I, like millions of others, watched Wednesday evening’s presidential debate between President Obama and Governor Romney. The experience was frustrating as a viewer in that I left with little sense of what either candidate would actually do specifically if he were to win. Ultimately, watching it felt like a wasted investment. I thought more about how the moderator figured in to the equation, trying to push the candidates to be “as specific as possible.” Unfortunately, they were just words, and there was no stopping the candidates from answering the questions however they wanted to.
Accordingly, I started reflecting on what the purpose of presidential debates is, and I believe the intention is to educate the public so that the public has the best information and can, in turn, make the most educated decision at the voting booth. The problem? These debates confuse the viewers even more than they were to begin with. Sadly, the presidential debates have become the latest incarnation of an anything-goes reality show, and the whole spectacle is just a guilty pleasure from which no good comes and nothing changes as a result. Come on, we’ve got better things to do with our time!
Moderators and the public at large shouldn’t trust the presidential candidates to be honest in these debates. Left to their own devices, they’ll just do whatever it takes to say the right things and get the votes they want. However, the structure of the debates should be set up in a much more specific and structured way that prevents the candidates from dodging critical questions. For example, when talking about the economy in the debate, it would have been more effective to take three scenarios and have each candidate discuss how their own plans would impact each scenario. You could take a single person, a low-income family, and middle-class family and actually discuss numbers.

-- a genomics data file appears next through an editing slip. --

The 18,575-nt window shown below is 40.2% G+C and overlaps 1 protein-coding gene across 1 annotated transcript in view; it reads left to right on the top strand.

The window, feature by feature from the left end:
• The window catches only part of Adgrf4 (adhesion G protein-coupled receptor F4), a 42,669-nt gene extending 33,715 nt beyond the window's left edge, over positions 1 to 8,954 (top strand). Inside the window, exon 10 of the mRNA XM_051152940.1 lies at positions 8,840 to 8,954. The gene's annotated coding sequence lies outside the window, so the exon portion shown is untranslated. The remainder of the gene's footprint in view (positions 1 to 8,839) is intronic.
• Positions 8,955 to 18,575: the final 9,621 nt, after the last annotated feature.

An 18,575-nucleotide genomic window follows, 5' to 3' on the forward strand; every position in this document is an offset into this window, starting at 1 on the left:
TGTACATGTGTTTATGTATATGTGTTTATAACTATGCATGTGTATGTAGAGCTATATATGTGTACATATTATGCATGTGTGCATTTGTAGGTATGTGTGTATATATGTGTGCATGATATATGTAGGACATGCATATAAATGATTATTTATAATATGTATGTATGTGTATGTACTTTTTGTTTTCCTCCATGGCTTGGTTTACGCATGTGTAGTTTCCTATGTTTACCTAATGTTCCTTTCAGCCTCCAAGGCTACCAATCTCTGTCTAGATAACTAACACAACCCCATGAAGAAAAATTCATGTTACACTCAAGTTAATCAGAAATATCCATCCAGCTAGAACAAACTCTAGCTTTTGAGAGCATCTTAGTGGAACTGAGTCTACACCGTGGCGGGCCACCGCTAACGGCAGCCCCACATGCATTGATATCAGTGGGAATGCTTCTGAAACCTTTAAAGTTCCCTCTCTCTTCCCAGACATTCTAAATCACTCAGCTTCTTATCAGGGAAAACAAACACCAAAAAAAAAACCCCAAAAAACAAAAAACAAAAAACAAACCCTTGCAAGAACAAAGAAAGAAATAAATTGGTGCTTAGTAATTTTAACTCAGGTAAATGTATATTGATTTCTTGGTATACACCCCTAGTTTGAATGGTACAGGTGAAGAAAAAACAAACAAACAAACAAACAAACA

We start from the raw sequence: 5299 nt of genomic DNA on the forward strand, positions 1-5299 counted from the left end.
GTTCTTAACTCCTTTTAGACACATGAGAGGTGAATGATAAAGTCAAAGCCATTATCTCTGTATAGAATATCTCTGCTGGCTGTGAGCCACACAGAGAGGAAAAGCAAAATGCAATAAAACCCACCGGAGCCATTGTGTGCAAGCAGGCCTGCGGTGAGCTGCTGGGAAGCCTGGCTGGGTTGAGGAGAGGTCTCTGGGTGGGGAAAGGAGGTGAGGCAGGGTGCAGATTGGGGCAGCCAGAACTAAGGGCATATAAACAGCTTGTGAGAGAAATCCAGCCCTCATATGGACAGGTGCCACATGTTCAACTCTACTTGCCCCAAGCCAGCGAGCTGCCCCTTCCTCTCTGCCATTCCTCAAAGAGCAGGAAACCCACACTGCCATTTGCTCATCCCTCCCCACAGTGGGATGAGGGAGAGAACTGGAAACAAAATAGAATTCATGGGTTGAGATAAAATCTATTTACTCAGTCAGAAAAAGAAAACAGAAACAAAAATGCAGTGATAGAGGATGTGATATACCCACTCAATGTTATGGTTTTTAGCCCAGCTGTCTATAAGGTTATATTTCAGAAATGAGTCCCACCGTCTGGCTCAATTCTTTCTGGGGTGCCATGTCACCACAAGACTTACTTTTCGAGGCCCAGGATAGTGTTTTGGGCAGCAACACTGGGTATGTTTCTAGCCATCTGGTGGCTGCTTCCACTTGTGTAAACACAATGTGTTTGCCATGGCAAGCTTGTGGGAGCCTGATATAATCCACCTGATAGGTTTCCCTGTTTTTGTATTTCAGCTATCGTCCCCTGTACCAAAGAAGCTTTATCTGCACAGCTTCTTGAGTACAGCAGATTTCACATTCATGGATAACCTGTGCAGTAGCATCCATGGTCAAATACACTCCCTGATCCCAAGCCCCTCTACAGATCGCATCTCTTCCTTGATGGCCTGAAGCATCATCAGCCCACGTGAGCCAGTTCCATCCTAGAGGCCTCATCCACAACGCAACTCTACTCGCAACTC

Why, I wonder, do those in charge of these debates not demand more specifics from our candidates—as opposed to simply asking nicely? It’s frustrating and confusing as a viewer, and nothing gets accomplished from simply dispatching hot air without specifics.
Do these candidates know that they’re coming across as sneaky and that they are doing a disservice to their constituents by adding to the confusion? We probably all agree that they’re well aware of it, right? I imagine that the candidates would defend themselves by saying that the issues are so complicated that it’s impossible to break the issues down in highly specific terms. Yet this defense isn’t sufficient.
I didn’t get the sense that either candidate would care if a given viewer felt more confused about their respective policies after the debate than before. No, these candidates are seasoned politicians, which means they necessarily lost at least a degree of honesty and transparency along the way, reassuring any guilty conscience they may have that “it’s just politics” or “the way the game is played.”
At the end of the day, a viewer should watch one debate and feel more motivated to watch the next one in order to get more information. But I’m one viewer who might sit the next one out, and will return when the candidates work harder to educate us. After all, it’s a presidential debate, aka the big leagues. We shouldn’t feel like we’re watching a smoke-and-mirrors show at the local carnival, and I think we should expect better from the next president of the United States. Long live hope.